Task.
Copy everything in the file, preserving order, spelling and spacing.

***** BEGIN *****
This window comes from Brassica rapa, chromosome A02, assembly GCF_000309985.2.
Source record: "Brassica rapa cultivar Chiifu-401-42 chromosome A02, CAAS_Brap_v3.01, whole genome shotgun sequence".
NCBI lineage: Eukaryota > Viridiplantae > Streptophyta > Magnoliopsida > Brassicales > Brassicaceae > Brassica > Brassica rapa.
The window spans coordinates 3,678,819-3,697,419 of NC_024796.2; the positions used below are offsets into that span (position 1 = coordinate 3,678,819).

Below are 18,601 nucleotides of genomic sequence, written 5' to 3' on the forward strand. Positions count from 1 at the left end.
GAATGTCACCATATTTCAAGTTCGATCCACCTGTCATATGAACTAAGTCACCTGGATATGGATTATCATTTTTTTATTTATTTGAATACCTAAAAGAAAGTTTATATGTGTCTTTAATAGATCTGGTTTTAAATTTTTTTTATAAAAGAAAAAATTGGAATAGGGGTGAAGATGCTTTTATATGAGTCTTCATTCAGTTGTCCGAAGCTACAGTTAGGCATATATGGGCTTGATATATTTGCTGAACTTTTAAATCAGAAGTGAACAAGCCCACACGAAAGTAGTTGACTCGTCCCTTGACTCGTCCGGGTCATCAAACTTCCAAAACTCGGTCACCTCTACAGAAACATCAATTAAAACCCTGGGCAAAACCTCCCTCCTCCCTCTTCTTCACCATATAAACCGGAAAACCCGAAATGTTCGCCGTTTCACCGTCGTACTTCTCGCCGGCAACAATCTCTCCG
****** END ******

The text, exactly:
This window comes from Brassica rapa, chromosome A02, assembly GCF_000309985.2.
Source record: "Brassica rapa cultivar Chiifu-401-42 chromosome A02, CAAS_Brap_v3.01, whole genome shotgun sequence".
NCBI lineage: Eukaryota > Viridiplantae > Streptophyta > Magnoliopsida > Brassicales > Brassicaceae > Brassica > Brassica rapa.
The window spans coordinates 3,678,819-3,697,419 of NC_024796.2; the positions used below are offsets into that span (position 1 = coordinate 3,678,819).

Below are 18,601 nucleotides of genomic sequence, written 5' to 3' on the forward strand. Positions count from 1 at the left end.
GAATGTCACCATATTTCAAGTTCGATCCACCTGTCATATGAACTAAGTCACCTGGATATGGATTATCATTTTTTTATTTATTTGAATACCTAAAAGAAAGTTTATATGTGTCTTTAATAGATCTGGTTTTAAATTTTTTTTATAAAAGAAAAAATTGGAATAGGGGTGAAGATGCTTTTATATGAGTCTTCATTCAGTTGTCCGAAGCTACAGTTAGGCATATATGGGCTTGATATATTTGCTGAACTTTTAAATCAGAAGTGAACAAGCCCACACGAAAGTAGTTGACTCGTCCCTTGACTCGTCCGGGTCATCAAACTTCCAAAACTCGGTCACCTCTACAGAAACATCAATTAAAACCCTGGGCAAAACCTCCCTCCTCCCTCTTCTTCACCATATAAACCGGAAAACCCGAAATGTTCGCCGTTTCACCGTCGTACTTCTCGCCGGCAACAATCTCTCCG